Government shutdown becomes longest in American history

Today, the current government shutdown entered it’s 24th day. It became the longest in United States history on Saturday, and President Trump and Congressional Democrats are still at odds over what a spending bill for the next fiscal year should include. Most of the impasse concerns spending on border security. Before the shutdown started, according to Aljazeera, the Senate passed a continuing resolution that would’ve funded the government through February 8th without funding for President’s proposed border wall. Trump, however, announced that he would not sign a bill that failed to include $5.7 billion for the wall. The House then passed a version that would include that money, but it didn’t get any traction in the Senate. Neither side appears willing to budge, and with the president saying that the shutdown could last “months or even years,” the end is nowhere in sight. So, if we’ll be living with an unprecedentedly long government shutdown, what does that mean? An important clarification to make is that the government shutdown is only partial.  The government makes a distinction between ‘essential’ and ‘non-essential’ employees. As explained by Fox News, essential employees, like TSA employees or members of Congress, are kept on payroll, while non-essential employees, like those who work at national parks or museums, are sent home. These furloughed employees will be brought back and paid eventually, once the government is funded. Schools, on the other hand, are funded by state governments, so they will not feel the impact of the shutdown, at least not until it reaches February 1st, at which point, according to The Oregonian, Head Start programs could, but not necessarily will, run out of money.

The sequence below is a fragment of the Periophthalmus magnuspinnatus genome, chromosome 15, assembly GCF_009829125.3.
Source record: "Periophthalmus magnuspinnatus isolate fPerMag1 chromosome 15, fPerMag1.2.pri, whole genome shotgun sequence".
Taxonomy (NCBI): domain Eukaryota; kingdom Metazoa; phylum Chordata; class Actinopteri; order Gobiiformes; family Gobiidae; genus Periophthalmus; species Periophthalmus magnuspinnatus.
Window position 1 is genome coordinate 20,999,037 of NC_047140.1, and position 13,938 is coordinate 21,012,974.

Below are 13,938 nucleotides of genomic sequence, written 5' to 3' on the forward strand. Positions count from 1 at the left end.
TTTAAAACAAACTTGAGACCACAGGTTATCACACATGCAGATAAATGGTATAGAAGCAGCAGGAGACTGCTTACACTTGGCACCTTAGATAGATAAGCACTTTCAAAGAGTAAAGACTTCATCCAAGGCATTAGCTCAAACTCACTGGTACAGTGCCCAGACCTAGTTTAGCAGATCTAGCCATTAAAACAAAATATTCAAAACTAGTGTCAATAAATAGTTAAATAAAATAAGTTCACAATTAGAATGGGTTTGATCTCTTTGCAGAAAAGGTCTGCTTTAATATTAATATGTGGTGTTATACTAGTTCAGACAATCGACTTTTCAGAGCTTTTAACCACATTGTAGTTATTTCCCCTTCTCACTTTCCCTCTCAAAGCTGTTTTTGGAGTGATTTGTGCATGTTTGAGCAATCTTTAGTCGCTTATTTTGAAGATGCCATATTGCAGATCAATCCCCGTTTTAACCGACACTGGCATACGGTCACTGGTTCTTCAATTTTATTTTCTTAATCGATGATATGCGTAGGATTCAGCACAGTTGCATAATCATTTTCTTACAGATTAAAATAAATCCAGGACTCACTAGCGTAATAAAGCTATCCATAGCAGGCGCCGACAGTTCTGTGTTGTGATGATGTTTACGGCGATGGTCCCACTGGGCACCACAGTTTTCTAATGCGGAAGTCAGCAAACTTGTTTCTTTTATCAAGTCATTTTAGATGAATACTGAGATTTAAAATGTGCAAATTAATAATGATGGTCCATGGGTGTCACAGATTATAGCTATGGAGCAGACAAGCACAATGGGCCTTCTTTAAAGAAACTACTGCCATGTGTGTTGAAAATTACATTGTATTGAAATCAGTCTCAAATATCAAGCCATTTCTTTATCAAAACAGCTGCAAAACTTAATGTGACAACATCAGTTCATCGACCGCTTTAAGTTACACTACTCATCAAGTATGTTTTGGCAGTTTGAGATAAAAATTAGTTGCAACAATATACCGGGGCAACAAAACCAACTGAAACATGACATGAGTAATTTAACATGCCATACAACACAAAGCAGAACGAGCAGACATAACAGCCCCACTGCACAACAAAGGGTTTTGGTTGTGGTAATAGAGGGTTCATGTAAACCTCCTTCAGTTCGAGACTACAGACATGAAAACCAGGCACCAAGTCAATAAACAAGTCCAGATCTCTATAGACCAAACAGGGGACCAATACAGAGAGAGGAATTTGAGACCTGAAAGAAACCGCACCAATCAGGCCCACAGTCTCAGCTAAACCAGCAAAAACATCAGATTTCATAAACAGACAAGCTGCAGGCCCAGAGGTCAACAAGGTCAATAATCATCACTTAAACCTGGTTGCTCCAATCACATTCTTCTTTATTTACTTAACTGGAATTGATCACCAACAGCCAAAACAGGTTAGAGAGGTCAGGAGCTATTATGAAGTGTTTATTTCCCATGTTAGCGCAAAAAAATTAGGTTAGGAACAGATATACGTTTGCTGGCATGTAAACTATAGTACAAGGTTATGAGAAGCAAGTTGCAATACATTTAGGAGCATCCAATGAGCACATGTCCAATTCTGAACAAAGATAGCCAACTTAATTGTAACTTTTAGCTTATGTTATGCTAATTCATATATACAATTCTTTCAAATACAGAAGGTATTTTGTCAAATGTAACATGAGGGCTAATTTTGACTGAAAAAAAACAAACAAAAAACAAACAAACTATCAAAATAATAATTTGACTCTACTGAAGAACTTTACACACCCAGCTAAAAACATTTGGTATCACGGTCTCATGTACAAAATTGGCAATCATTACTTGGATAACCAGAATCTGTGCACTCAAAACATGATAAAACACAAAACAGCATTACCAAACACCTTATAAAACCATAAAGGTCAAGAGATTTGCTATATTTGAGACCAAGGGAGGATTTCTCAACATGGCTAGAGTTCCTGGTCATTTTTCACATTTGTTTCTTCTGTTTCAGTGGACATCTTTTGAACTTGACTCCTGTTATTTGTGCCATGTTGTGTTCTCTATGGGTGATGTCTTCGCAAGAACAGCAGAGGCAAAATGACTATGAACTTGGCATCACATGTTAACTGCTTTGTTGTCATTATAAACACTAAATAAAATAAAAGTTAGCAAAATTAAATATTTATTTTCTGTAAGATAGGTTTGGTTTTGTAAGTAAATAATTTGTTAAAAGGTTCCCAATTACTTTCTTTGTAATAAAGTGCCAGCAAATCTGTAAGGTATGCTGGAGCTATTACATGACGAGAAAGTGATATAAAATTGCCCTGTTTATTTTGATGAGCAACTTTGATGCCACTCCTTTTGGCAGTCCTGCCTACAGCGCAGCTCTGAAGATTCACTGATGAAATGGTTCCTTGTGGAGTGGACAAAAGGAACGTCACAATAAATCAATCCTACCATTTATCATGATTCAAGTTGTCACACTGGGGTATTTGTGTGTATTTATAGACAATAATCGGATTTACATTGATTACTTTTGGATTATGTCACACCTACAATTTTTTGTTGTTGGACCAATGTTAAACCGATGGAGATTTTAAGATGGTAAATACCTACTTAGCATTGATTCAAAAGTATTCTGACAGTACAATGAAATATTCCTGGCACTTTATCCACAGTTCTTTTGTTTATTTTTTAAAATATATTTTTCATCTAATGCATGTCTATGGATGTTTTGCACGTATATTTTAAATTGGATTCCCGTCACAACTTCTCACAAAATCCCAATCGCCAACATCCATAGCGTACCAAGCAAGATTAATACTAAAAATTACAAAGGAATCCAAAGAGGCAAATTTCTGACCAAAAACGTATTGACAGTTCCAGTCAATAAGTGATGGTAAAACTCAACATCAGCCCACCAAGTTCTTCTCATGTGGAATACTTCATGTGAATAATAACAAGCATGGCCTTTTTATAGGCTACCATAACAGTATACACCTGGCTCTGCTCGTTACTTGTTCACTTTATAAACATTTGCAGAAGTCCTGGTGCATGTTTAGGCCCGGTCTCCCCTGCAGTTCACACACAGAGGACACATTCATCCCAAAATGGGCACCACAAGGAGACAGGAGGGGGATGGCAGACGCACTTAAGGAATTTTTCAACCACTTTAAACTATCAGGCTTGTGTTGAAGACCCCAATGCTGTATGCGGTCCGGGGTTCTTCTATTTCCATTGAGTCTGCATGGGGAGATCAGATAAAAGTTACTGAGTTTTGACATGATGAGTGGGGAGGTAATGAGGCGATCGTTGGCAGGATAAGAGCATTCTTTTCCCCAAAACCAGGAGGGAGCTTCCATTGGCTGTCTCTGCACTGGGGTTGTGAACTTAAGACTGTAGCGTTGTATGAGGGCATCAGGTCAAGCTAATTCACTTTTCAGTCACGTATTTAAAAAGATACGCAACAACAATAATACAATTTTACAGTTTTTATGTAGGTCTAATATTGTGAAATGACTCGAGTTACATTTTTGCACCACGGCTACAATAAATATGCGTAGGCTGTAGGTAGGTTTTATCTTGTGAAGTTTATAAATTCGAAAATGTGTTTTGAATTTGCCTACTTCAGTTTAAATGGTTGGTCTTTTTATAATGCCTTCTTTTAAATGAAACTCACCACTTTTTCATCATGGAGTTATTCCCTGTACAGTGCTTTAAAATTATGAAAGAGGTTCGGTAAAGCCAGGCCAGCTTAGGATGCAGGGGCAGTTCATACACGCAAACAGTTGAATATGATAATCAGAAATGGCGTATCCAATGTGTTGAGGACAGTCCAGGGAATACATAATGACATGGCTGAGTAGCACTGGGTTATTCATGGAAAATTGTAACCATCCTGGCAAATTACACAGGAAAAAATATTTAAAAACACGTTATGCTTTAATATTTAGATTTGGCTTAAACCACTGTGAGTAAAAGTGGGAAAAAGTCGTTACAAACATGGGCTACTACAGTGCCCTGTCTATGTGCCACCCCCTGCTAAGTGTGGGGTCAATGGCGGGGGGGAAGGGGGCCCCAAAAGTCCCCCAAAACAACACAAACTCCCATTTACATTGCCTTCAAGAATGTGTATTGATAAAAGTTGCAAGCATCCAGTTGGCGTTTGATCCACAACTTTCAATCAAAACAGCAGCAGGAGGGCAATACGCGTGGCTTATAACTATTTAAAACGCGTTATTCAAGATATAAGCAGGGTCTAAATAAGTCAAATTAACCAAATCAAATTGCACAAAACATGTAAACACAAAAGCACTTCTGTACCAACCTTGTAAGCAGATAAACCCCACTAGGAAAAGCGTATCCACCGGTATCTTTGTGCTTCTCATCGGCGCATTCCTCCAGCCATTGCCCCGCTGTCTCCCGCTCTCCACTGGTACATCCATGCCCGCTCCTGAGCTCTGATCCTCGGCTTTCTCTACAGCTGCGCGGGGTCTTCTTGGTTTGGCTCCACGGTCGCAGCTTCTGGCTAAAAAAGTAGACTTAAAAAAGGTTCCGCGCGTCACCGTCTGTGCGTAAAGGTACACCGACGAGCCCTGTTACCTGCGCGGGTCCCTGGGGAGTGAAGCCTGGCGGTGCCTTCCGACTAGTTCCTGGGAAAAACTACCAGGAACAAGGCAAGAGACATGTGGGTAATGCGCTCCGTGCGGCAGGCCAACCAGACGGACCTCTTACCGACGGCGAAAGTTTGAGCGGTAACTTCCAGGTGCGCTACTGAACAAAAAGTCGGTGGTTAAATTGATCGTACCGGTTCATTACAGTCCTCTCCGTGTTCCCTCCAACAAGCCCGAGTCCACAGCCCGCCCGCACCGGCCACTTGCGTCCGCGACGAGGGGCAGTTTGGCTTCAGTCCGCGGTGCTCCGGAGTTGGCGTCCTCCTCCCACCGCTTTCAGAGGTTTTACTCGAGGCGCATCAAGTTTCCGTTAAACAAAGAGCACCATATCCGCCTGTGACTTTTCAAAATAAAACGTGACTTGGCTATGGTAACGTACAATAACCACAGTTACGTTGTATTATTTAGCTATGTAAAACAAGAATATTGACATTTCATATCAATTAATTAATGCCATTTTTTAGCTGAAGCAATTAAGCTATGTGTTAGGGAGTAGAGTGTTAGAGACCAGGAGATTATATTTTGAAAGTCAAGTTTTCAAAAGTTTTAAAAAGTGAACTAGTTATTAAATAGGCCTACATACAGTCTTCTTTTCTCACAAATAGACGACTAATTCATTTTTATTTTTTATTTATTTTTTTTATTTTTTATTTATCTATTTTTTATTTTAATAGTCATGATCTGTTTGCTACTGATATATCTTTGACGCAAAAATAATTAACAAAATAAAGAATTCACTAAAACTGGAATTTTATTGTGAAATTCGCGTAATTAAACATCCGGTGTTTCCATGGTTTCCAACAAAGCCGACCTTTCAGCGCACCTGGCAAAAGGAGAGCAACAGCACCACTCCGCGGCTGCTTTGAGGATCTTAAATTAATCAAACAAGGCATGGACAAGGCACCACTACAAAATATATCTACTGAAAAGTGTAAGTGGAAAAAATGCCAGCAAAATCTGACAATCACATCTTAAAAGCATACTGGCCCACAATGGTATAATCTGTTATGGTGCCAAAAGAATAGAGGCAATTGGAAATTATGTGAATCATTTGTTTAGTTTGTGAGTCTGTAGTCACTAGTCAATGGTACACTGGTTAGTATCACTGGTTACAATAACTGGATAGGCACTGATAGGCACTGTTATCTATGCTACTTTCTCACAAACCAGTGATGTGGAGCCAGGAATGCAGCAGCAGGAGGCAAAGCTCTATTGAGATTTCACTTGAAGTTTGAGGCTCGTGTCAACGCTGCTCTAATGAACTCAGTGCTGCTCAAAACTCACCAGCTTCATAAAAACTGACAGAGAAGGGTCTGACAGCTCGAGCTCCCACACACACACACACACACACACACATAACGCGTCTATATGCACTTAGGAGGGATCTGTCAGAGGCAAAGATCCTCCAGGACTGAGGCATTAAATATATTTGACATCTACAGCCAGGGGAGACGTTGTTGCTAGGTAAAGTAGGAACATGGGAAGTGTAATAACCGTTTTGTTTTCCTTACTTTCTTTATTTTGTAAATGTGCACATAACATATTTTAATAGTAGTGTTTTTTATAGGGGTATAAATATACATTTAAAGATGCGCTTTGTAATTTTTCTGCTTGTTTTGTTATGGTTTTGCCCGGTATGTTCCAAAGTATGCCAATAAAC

To end the shutdown, Congress will need to agree on a spending bill to fund the government. This could take the form of a bill that would allocate money for the entire fiscal year, as the president seems to prefer. More likely, however, it will be a continuing resolution (CR). A CR would allow for Congress to fund the government for a month or two while they debated the contentious details that would need to be decided upon before a long-term deal could be reached. Until then, the shutdown will continue, leaving employees unpaid and revenue-generating work undone.